return to religion-onlineEvangelicalism
A certain hermeneutical naďveté mars the otherwise admirable consciousness-raising that is now occurring among evangelicals in the social and political arena. One of the paramount tenets of the fundamentalist movement in the past was its individualistic piety, its stubborn withdrawal from the social and political concerns.
How can one deal firmly yet humanely with those people who feel called to push doorbells? They ask: "Do you believe in the inerrancy of the scriptures." How can the scriptures be inerrant when it contains so many errors?
There appears to be an inherent incompatibility between Christian evangelicalism and the idea of a university, for only an "open" style of Christian commitment can affirm a university's commitment to free inquiry.
What is needed is a quantum-jump in the sanctification of the minds of mainline Protestants, involving repentance after 200 years of drifting from the Reformation response to the Bible. We also need a repentance among evangelicals, dealing with their rejection of genuinely biblical values upheld by their theological opponents.
A review of a book on fundamentalism by James Barr. Barr writes of the "religious basis" of fundamentalism, surveys its attitudes toward such diverse phenomena as politics, science, culture, Zionism and Roman Catholicism; catalogues such variations as Pentecostalism, Calvinist and Arminian conflicts, and millennialism; and probes its anti-ecumenical and anticritical ethos. He considers fundamentalism a pathological condition of Christianity.
Behind evangelical support for Israel lies a long tradition of Christian thinking about the millennium. Not Muslim persecution but the brutal Israeli occupation is causing Palestinian Christians to leave the Holy Land.
The very individuals who have done so much to renew the social conscience of the evangelical community have also been those who have rejected politics as a means of fulfilling social obligation. The evangelical community seeks to leap from piety to practice with little reflection on guiding principles and practical goals.
Something’s happening in the religious corner of the book world -- something that reflects religion’s prominence in public life, and the generating engine is the evangelical community.
Genuine dialogue, leaving open the possibility of mutual change, is by definition unknown to fundamentalists. "We will talk to you, but never actually with you." It is that incipient sect mentality that has tended to plague evangelicalism, and which has often kept it from building bridges with mainstream Christianity.
Evangelicals who promote a warped view of American history in an effort to undo the court rulings on church-state affairs ignore the fundamental point that no country can be called Christian, even though Christians are in it. The theism of the founding fathers and framers of the constitution was vague. From civil faith they drew up the ideals of theism, but it is wrong to assume therefore that the country was founded on Christian beliefs and thus is a Christian nation.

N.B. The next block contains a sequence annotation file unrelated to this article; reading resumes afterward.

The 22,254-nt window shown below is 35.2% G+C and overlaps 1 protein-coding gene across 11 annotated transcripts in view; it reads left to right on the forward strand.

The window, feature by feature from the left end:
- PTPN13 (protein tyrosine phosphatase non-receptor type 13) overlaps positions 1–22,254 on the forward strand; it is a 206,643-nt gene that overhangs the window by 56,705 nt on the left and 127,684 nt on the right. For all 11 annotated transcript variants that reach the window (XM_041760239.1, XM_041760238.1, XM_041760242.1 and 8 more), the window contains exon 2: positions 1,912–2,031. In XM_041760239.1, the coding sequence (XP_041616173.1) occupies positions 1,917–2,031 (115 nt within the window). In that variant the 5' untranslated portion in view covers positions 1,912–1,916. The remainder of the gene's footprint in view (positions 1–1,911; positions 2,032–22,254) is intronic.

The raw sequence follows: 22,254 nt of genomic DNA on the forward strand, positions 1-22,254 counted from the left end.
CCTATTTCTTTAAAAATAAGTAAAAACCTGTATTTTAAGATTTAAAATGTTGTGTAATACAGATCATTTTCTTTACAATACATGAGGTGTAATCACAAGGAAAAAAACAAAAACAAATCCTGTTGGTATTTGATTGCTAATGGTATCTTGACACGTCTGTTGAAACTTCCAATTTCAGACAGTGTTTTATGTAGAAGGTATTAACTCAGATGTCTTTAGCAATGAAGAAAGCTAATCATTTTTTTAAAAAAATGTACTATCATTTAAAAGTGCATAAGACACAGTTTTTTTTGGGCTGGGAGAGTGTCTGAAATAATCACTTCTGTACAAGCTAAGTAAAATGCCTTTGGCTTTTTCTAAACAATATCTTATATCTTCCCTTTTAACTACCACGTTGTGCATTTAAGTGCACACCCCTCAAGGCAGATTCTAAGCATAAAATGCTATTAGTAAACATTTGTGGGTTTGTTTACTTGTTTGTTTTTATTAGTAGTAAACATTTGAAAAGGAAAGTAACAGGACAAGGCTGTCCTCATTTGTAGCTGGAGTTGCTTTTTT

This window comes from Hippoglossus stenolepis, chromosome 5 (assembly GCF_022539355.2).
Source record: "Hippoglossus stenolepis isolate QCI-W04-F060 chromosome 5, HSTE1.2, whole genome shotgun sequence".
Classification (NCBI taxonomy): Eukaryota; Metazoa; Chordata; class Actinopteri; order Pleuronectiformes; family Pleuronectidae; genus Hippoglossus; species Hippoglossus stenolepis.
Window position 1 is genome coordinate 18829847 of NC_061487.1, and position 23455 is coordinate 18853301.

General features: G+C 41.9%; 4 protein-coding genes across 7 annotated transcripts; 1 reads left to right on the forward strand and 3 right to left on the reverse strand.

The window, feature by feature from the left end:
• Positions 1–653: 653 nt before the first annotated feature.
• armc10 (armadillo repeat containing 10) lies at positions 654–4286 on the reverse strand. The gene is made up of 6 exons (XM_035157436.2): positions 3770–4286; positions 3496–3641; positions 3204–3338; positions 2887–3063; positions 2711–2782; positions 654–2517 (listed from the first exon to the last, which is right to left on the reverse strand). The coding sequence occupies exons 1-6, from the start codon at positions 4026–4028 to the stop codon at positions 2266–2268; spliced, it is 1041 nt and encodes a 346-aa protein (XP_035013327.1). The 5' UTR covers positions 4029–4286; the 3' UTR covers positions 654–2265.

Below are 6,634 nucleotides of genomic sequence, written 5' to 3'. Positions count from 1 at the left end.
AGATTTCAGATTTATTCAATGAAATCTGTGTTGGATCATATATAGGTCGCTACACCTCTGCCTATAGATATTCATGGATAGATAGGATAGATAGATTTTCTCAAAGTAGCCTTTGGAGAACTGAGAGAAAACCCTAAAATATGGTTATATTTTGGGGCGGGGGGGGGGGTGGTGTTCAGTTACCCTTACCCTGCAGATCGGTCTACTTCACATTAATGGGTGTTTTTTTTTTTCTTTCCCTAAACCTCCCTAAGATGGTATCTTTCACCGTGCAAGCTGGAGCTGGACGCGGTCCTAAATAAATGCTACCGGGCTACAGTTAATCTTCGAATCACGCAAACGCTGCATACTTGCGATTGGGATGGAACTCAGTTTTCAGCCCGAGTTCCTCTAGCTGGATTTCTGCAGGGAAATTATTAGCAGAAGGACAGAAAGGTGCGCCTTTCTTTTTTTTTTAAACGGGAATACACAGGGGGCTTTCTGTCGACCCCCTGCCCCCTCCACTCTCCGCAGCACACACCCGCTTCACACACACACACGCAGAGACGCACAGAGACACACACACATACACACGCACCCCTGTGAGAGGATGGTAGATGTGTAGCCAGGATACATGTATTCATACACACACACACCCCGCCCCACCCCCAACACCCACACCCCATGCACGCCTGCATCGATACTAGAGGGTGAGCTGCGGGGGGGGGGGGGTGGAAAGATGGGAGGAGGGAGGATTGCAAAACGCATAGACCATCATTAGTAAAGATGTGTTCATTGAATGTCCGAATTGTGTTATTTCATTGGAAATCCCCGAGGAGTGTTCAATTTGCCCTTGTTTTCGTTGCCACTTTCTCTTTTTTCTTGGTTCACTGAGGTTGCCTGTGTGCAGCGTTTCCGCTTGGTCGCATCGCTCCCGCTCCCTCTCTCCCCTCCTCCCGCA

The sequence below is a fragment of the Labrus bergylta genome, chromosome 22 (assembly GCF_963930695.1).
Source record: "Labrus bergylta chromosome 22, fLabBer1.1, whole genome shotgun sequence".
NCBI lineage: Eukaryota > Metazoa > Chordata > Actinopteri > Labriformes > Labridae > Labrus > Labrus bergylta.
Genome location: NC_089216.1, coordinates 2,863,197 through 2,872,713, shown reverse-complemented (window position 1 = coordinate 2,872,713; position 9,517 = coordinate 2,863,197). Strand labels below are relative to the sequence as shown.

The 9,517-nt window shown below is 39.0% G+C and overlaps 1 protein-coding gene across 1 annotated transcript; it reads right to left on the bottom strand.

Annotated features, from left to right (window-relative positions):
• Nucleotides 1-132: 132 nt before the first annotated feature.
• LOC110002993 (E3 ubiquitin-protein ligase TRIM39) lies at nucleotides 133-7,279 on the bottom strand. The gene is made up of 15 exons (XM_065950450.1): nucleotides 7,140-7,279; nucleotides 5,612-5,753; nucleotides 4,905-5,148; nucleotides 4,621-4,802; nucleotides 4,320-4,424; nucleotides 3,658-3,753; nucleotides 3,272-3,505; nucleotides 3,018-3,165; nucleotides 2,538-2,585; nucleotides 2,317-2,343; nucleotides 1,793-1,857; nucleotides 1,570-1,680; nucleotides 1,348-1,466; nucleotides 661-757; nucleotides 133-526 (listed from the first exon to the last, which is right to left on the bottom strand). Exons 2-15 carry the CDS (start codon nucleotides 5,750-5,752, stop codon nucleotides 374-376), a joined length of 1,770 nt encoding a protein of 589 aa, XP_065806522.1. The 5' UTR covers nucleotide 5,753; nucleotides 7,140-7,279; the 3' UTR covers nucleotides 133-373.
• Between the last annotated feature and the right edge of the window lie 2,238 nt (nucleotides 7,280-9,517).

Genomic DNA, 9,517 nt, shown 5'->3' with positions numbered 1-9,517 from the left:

As evangelical Christians emerge as leaders of our society, they can find in the despised and ignored liberal theology important resources for relating the legitimate concerns of Christian faith to the pressing problems of our time. But as they emerge as leaders of our society, they can find in the now somewhat despised and ignored liberal theology important resources for relating the legitimate concerns of Christian faith to the pressing problems of our time.
The "Holiness" movement is perhaps best viewed as a synthesis of Methodism with the revivalism of Charles G. Finney, as it found expression in pre-Civil War America in a reaffirmation of the doctrine of "Christian perfection." It differs from fundamentalism and evangelicalism in that it is more oriented to ethics and spiritual life than to a defense of doctrinal orthodoxy.
Evangelicalism, as described by Marty, is a grouping of diverse religious denominations and movements that have difficulty in defining "evangelicalism" to themselves. While not increasing in numbers of recent decades, they have grown in public awareness through aggressive moralizing on issues like abortion and school prayer. Marty outlines the evolution in various evangelicals’ theology and rhetoric, and suggests some of the hurdles they face in an increasingly religously-diverse nation and world.
The desire to impose a preconceived pattern on other’s thoughts and actions, though not biblical, is a dangerous temptation for many evangelicals.
A review of a book about the rise of Evangelicalism as a separate movement within Protestantism.
We would like to know how evangelicalism’s drastic shift in what its self-critics call "cultural accommodation" has affected the lives and souls of evangelicals and the soul of evangelicalism(s).
A segment of the religious population has claimed the term ‘evangelical’ for itself and has read the rest of us out of its circle of definition. However, the author is both a liberal and an evangelist.